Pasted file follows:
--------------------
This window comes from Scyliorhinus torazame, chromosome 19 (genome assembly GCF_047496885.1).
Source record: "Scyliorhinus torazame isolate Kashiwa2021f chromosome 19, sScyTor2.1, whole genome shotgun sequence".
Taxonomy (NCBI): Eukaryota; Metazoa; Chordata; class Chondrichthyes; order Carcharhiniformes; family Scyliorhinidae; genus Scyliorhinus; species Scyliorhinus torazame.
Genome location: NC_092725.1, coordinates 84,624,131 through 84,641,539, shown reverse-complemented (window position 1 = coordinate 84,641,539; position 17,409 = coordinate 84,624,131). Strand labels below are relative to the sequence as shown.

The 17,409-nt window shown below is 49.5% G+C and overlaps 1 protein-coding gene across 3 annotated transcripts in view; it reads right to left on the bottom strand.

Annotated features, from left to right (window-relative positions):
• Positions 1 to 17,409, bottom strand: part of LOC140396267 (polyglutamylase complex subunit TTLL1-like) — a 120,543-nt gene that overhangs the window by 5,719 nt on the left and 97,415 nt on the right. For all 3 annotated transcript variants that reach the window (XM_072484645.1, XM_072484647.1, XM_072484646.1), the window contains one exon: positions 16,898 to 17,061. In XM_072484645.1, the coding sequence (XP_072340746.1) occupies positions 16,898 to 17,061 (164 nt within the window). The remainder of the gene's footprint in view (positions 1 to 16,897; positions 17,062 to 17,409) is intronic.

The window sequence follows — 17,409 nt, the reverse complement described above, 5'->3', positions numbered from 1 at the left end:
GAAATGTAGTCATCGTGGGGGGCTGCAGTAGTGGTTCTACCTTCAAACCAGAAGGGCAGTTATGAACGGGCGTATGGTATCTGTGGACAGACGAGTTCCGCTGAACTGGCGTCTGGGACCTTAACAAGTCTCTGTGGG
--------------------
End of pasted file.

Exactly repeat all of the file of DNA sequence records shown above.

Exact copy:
This window comes from Scyliorhinus torazame, chromosome 19 (genome assembly GCF_047496885.1).
Source record: "Scyliorhinus torazame isolate Kashiwa2021f chromosome 19, sScyTor2.1, whole genome shotgun sequence".
Taxonomy (NCBI): Eukaryota; Metazoa; Chordata; class Chondrichthyes; order Carcharhiniformes; family Scyliorhinidae; genus Scyliorhinus; species Scyliorhinus torazame.
Genome location: NC_092725.1, coordinates 84,624,131 through 84,641,539, shown reverse-complemented (window position 1 = coordinate 84,641,539; position 17,409 = coordinate 84,624,131). Strand labels below are relative to the sequence as shown.

The 17,409-nt window shown below is 49.5% G+C and overlaps 1 protein-coding gene across 3 annotated transcripts in view; it reads right to left on the bottom strand.

Annotated features, from left to right (window-relative positions):
• Positions 1 to 17,409, bottom strand: part of LOC140396267 (polyglutamylase complex subunit TTLL1-like) — a 120,543-nt gene that overhangs the window by 5,719 nt on the left and 97,415 nt on the right. For all 3 annotated transcript variants that reach the window (XM_072484645.1, XM_072484647.1, XM_072484646.1), the window contains one exon: positions 16,898 to 17,061. In XM_072484645.1, the coding sequence (XP_072340746.1) occupies positions 16,898 to 17,061 (164 nt within the window). The remainder of the gene's footprint in view (positions 1 to 16,897; positions 17,062 to 17,409) is intronic.

The window sequence follows — 17,409 nt, the reverse complement described above, 5'->3', positions numbered from 1 at the left end:
GAAATGTAGTCATCGTGGGGGGCTGCAGTAGTGGTTCTACCTTCAAACCAGAAGGGCAGTTATGAACGGGCGTATGGTATCTGTGGACAGACGAGTTCCGCTGAACTGGCGTCTGGGACCTTAACAAGTCTCTGTGGG